Despite all of the quacking going on about demographic decline: the ducks all those Daisys and Donalds are mulptiplying and Duckburg, at least, has grown considerably.
Following the Neuhardenberg exhibition in 2003, they travelled the world, were celebrated wherever they went and have now returned to their place of departure to show and astound their many new colleagues at Neuhardenberg
with the many sensational things they found along the way. Did you know, for example, that Carl Spitzwegs The Sunday Stroll, Caspar David Friedrichs Wanderer above the Sea of Fog or Antoine Wateaus Gilles also have ducklike originals? Visitors are invited to view around one hundred and twenty works of art, among these seventy new discoveries, that set the history of European art in a completely new light.
This idiosyncratic and the only true collection of artworks has been collected, maintained and cultivated by the interDuck group of artists who, at the same time, have dedicated themselves to researching the history of art from the duck perspective. In the course of this work, they arrived at a sensational insight: ducks have been living among us since the beginning of time itself - in all epochs, on all continents and in nearly all known forms of artistic expression.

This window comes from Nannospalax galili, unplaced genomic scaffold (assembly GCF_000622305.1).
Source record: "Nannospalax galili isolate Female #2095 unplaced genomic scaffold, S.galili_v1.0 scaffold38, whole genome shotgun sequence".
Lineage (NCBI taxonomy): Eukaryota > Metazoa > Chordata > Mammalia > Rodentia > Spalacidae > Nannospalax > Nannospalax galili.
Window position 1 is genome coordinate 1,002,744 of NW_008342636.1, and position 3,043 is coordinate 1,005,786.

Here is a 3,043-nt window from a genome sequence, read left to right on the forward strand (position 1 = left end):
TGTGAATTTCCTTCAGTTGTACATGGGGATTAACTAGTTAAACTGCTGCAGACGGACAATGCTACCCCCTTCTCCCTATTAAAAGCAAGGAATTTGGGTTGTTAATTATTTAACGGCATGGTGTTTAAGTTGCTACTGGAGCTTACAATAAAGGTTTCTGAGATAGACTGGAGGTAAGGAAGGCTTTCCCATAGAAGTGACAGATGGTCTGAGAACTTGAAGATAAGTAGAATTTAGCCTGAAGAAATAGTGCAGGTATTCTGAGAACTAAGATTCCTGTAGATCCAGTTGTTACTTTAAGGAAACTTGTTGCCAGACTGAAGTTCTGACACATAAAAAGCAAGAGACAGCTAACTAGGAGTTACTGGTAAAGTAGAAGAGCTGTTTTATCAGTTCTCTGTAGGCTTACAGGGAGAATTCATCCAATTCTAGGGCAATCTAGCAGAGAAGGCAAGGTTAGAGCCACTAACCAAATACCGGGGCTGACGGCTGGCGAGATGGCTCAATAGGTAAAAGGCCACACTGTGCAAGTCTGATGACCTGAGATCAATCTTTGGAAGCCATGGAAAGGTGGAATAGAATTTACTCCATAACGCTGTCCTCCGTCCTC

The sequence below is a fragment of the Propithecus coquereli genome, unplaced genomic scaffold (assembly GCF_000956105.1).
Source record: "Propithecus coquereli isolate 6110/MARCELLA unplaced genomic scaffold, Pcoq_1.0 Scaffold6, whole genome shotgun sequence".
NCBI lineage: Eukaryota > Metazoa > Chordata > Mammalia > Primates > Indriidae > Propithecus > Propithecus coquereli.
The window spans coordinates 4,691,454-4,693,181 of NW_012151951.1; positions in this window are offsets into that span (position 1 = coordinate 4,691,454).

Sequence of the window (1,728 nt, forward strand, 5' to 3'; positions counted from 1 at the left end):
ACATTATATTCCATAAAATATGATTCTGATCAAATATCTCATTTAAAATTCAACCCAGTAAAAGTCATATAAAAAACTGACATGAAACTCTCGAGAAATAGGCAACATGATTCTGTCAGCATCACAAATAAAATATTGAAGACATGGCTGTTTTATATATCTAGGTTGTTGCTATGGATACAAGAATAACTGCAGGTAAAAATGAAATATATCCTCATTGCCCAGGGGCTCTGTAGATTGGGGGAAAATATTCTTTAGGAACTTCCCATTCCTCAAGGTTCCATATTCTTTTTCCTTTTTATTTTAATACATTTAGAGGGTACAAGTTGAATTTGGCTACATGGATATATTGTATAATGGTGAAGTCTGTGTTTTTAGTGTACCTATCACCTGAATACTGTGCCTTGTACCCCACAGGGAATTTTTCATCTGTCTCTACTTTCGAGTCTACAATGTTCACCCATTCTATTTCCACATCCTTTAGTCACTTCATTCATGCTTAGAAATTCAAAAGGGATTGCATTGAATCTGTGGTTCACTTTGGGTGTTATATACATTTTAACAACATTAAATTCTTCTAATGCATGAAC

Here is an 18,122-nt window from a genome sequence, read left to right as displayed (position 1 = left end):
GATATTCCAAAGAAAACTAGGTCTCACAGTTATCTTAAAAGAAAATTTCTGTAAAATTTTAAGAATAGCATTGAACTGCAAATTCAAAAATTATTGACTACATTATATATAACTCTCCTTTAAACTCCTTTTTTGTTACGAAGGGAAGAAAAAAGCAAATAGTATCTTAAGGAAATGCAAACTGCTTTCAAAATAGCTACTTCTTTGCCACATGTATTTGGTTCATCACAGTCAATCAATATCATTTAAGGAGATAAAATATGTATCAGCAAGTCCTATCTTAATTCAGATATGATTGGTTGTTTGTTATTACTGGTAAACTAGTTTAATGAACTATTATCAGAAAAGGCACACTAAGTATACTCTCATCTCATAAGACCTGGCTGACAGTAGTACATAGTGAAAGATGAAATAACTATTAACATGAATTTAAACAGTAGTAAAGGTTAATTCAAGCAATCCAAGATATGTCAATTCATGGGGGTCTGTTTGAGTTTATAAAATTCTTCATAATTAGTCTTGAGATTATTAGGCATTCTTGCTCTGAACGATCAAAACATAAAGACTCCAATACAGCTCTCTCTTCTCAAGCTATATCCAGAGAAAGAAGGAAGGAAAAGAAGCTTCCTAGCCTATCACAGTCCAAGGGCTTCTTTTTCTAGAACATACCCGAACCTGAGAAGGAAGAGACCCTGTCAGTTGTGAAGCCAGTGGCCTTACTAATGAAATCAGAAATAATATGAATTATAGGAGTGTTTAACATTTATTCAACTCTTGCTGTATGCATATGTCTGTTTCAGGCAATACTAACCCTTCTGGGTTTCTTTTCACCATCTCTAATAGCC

Most of the works on exhibition are original format unique paintings in oil or acrylic. Comic aspects aside, the works also have a serious undertone: with a sense of irony and a distinct smirk on their faces, they comment on the loss of history, knowledge and cultural memory and make their own contribution against the raging thoughtlessness which reigns in the chaos of our post-post-modern world.
The multilingual publication Art of the DUCKOMENTA (Cologne: Ehapa Comic Collection, 400 pages, coloured illustrations throughout, 49.95, ISBN 978-3-7704-3293-6) is being brought out for the exhibition and can be purchased at book stores and at the Stiftung Schloss Neuhardenberg shop.